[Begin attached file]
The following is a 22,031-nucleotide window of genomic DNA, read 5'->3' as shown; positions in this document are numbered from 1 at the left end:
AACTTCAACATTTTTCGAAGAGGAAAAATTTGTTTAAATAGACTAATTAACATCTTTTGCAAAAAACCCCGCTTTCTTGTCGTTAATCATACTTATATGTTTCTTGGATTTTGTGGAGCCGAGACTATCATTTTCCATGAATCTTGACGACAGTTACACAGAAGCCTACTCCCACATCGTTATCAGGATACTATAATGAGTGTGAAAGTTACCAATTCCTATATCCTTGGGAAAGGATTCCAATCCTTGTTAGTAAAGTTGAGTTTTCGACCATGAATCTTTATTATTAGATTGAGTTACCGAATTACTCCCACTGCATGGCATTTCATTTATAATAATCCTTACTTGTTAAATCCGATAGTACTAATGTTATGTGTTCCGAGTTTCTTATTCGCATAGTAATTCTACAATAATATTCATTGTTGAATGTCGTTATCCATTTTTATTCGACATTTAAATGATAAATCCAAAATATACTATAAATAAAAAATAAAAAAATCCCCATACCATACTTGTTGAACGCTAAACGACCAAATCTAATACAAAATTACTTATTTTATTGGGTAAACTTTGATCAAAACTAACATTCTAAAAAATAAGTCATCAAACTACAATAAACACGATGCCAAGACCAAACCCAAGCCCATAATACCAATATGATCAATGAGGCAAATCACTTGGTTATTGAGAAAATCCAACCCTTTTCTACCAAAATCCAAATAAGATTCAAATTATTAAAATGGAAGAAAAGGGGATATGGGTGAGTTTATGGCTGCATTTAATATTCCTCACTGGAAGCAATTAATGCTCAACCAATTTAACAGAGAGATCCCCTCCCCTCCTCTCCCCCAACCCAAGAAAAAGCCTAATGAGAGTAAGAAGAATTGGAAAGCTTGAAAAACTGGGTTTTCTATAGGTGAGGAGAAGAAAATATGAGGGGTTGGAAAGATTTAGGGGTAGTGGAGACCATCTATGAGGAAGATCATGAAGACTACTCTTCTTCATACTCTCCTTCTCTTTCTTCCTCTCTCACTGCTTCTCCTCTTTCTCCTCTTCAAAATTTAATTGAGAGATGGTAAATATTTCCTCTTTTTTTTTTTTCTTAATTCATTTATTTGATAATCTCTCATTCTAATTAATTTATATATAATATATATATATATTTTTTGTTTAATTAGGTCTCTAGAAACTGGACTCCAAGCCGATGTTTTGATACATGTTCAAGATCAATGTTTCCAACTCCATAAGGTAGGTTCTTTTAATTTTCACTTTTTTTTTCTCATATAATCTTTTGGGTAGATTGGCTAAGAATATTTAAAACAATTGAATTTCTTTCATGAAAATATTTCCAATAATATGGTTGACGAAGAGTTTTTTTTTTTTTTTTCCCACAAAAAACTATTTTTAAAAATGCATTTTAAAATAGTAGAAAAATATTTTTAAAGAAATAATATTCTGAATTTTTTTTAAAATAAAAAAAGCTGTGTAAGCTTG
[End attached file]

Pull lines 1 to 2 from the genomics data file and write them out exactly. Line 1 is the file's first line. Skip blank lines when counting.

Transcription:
The following is a 22,031-nucleotide window of genomic DNA, read 5'->3' as shown; positions in this document are numbered from 1 at the left end:
AACTTCAACATTTTTCGAAGAGGAAAAATTTGTTTAAATAGACTAATTAACATCTTTTGCAAAAAACCCCGCTTTCTTGTCGTTAATCATACTTATATGTTTCTTGGATTTTGTGGAGCCGAGACTATCATTTTCCATGAATCTTGACGACAGTTACACAGAAGCCTACTCCCACATCGTTATCAGGATACTATAATGAGTGTGAAAGTTACCAATTCCTATATCCTTGGGAAAGGATTCCAATCCTTGTTAGTAAAGTTGAGTTTTCGACCATGAATCTTTATTATTAGATTGAGTTACCGAATTACTCCCACTGCATGGCATTTCATTTATAATAATCCTTACTTGTTAAATCCGATAGTACTAATGTTATGTGTTCCGAGTTTCTTATTCGCATAGTAATTCTACAATAATATTCATTGTTGAATGTCGTTATCCATTTTTATTCGACATTTAAATGATAAATCCAAAATATACTATAAATAAAAAATAAAAAAATCCCCATACCATACTTGTTGAACGCTAAACGACCAAATCTAATACAAAATTACTTATTTTATTGGGTAAACTTTGATCAAAACTAACATTCTAAAAAATAAGTCATCAAACTACAATAAACACGATGCCAAGACCAAACCCAAGCCCATAATACCAATATGATCAATGAGGCAAATCACTTGGTTATTGAGAAAATCCAACCCTTTTCTACCAAAATCCAAATAAGATTCAAATTATTAAAATGGAAGAAAAGGGGATATGGGTGAGTTTATGGCTGCATTTAATATTCCTCACTGGAAGCAATTAATGCTCAACCAATTTAACAGAGAGATCCCCTCCCCTCCTCTCCCCCAACCCAAGAAAAAGCCTAATGAGAGTAAGAAGAATTGGAAAGCTTGAAAAACTGGGTTTTCTATAGGTGAGGAGAAGAAAATATGAGGGGTTGGAAAGATTTAGGGGTAGTGGAGACCATCTATGAGGAAGATCATGAAGACTACTCTTCTTCATACTCTCCTTCTCTTTCTTCCTCTCTCACTGCTTCTCCTCTTTCTCCTCTTCAAAATTTAATTGAGAGATGGTAAATATTTCCTCTTTTTTTTTTTTCTTAATTCATTTATTTGATAATCTCTCATTCTAATTAATTTATATATAATATATATATATATTTTTTGTTTAATTAGGTCTCTAGAAACTGGACTCCAAGCCGATGTTTTGATACATGTTCAAGATCAATGTTTCCAACTCCATAAGGTAGGTTCTTTTAATTTTCACTTTTTTTTTCTCATATAATCTTTTGGGTAGATTGGCTAAGAATATTTAAAACAATTGAATTTCTTTCATGAAAATATTTCCAATAATATGGTTGACGAAGAGTTTTTTTTTTTTTTTTCCCACAAAAAACTATTTTTAAAAATGCATTTTAAAATAGTAGAAAAATATTTTTAAAGAAATAATATTCTGAATTTTTTTTAAAATAAAAAAAGCTGTGTAAGCTTG